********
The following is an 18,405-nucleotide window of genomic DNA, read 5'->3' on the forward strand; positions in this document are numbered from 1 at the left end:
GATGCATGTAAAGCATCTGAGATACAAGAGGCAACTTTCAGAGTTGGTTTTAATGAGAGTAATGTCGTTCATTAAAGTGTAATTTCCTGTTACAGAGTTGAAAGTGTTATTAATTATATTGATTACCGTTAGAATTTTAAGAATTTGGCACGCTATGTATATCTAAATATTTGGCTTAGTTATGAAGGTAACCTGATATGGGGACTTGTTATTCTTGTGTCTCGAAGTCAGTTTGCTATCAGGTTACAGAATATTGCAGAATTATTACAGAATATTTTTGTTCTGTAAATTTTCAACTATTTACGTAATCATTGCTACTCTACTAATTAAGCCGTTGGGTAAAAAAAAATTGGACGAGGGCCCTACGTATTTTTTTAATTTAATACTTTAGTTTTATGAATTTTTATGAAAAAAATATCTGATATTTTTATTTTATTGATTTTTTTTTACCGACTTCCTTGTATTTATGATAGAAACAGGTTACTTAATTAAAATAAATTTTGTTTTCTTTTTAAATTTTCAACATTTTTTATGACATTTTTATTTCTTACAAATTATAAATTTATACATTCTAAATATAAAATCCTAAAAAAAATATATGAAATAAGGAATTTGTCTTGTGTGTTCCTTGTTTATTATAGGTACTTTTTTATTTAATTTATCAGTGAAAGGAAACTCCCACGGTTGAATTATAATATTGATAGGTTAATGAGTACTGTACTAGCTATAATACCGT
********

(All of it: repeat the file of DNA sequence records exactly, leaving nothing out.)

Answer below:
The following is an 18,405-nucleotide window of genomic DNA, read 5'->3' on the forward strand; positions in this document are numbered from 1 at the left end:
GATGCATGTAAAGCATCTGAGATACAAGAGGCAACTTTCAGAGTTGGTTTTAATGAGAGTAATGTCGTTCATTAAAGTGTAATTTCCTGTTACAGAGTTGAAAGTGTTATTAATTATATTGATTACCGTTAGAATTTTAAGAATTTGGCACGCTATGTATATCTAAATATTTGGCTTAGTTATGAAGGTAACCTGATATGGGGACTTGTTATTCTTGTGTCTCGAAGTCAGTTTGCTATCAGGTTACAGAATATTGCAGAATTATTACAGAATATTTTTGTTCTGTAAATTTTCAACTATTTACGTAATCATTGCTACTCTACTAATTAAGCCGTTGGGTAAAAAAAAATTGGACGAGGGCCCTACGTATTTTTTTAATTTAATACTTTAGTTTTATGAATTTTTATGAAAAAAATATCTGATATTTTTATTTTATTGATTTTTTTTTACCGACTTCCTTGTATTTATGATAGAAACAGGTTACTTAATTAAAATAAATTTTGTTTTCTTTTTAAATTTTCAACATTTTTTATGACATTTTTATTTCTTACAAATTATAAATTTATACATTCTAAATATAAAATCCTAAAAAAAATATATGAAATAAGGAATTTGTCTTGTGTGTTCCTTGTTTATTATAGGTACTTTTTTATTTAATTTATCAGTGAAAGGAAACTCCCACGGTTGAATTATAATATTGATAGGTTAATGAGTACTGTACTAGCTATAATACCGT